The Republicans set out yesterday to make the Democrats pay the price for Saddam Hussein's defeat.

Moving quickly to capitalize on the surge of support for President Bush's successful handling of the Persian Gulf War, Sen. Phil Gramm (Tex.), chairman of the National Republican Senatorial Committee, said the opposition to the war expressed by most congressional Democrats before the start of hostilities would be a powerful tool to build support for Republicans across the country.

Gramm said the early January vote "fits a pattern that is 20 years old. It is so damaging because it is exactly in the pattern of Jimmy Carter, Walter Mondale and Michael Dukakis. It says to the nation once again that Democrats cannot be trusted to define the destiny of America."

Democratic National Chairman Ronald H. Brown called the Gramm statement "ridiculous," and said it would be rejected by "fair-minded voters." While praising Bush's war leadership, Brown said "the fact the war has ended quickly gives us more time to get back to a domestic agenda and that's to the Democrats' advantage."

The dispute also flared in the House of Representatives, where Minority Leader Robert H. Michel (R-Ill.) said that if critics of defense spending "had their way, Saddam Hussein would be astride the Middle East like a conqueror." House Speaker Thomas S. Foley (D-Wash.) argued that "without Democratic support, none of these {weapon} systems could be developed and financed."

A variety of analysts in both parties said that the clear boost toward reelection Bush gained from the biggest U.S. military victory in two generations could -- under certain circumstances -- trigger a victory of the type Republicans have not seen since Ronald Reagan's coattails swept the GOP into control of the Senate and a 33-seat House pickup in 1980.

Robert Teeter, Bush's pollster, said Democrats have set themselves up for criticism because "until recently" they purposefully sought to establish themselves as more cautious and opposed to starting the war with Iraq. "With a lot of issues, people say there is not a dime's worth of difference between the two parties. But this is one of the things that control overall conceptions of the parties, and there is a clear differentiation," Teeter said.

Some independent and Democratic pollsters agreed. "If the economy is going well," said Tim Hibbitts, an independent pollster based in Portland, Ore., "the Phil Gramm scenario could develop."

"It's obviously an enormous political boon to him {Bush}," Tom Kiley, a Boston-based Democratic pollster said. "It's far too early to know what it will mean to other Republicans and Democrats, but it has the potential to be a realigning issue," meaning it could shift long-term party balance.

Brad Coker, president of Mason-Dixon Opinion Research, said polling in North and South Carolina suggests that Sens. Ernest F. Hollings (D-S.C.) and Terry Sanford (D-N.C.) may pay a penalty in the 1992 elections for their votes against the war resolution. While the polls did not establish a direct link, surveys taken after the Senate vote show a sharp decline in both senators' favorable ratings.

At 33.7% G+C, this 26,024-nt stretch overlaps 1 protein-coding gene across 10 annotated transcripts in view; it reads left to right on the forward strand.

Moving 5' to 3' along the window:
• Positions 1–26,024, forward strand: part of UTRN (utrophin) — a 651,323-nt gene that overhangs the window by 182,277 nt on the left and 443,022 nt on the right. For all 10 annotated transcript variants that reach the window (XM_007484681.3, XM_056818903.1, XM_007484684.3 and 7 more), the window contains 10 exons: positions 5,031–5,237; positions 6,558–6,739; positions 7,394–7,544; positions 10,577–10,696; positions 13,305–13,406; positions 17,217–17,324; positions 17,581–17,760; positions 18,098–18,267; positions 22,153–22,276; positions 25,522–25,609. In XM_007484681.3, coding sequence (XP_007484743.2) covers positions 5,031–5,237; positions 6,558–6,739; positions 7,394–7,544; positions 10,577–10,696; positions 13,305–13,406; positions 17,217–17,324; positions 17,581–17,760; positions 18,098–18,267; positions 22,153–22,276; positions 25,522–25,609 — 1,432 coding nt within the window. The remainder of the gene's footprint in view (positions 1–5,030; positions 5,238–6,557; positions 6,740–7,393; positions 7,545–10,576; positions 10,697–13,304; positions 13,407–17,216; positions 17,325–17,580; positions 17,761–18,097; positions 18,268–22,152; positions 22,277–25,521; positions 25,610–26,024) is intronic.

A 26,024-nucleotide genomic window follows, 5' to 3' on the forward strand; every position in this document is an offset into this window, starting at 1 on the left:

Hibbitts pointed to the comments made last week by Rep. Les AuCoin (Ore.) as an indication of the potential vulnerability of congressional Democrats on the issue. AuCoin was quoted as saying that initiation of a ground war would be "a colossal mistake" that could cause "30,000 to 50,000 casualties on our side alone."

"You have lots of little Roger Ailes around the country who would be prepared to make the Democrats eat words like those," Hibbitts said, referring to Bush's ad-maker.

Republicans are looking to the more than 500,000 men and women who served in the gulf war as a potential source of congressional candidates. "We are thinking of recruiting some of these returning veterans to run against Democrats who voted against the president," said Linda DiVall, a Republican pollster who has worked extensively in House races. Rep. Vic Fazio (Calif.), chairman of the Democratic Congressional Campaign Committee, said, "I wouldn't be surprised if we had some returning veterans ourselves."

New York Gov. Mario M. Cuomo (D), a potential 1992 presidential candidate, told reporters in Albany that he was not worried about the political effects of the war. "Nobody's ever unbeatable," Cuomo said. "We're the mightiest military machine in the world; that's obvious. Now, we have to get to be the mightiest domestic machine in the world, and there's a lot of work to do there."

That was the theme many Democrats struck yesterday. The House Democratic Study Group put out a "special report" headlined, "The U.S. in Retreat on the Domestic Agenda," and claiming that Bush's budget "calls for declining investments in U.S. economic growth."

Illinois Democratic pollster Mike McKeon said his surveys suggested that most of the praise Bush is receiving stems from relief that there were few American casualties rather than support for his decision to fight in the gulf. "If they had their choice, they wouldn't have gotten involved in the first place," McKeon said. "There are so many problems here at home, and those are the things that will come to the fore."

But Richard Moe, a vetern Democratic strategist in Washington, said that "even though the landscape will be different" when Bush faces the voters, "I think he will still enjoy some residual benefit."

Staff writer Tom Kenworthy contributed to this report.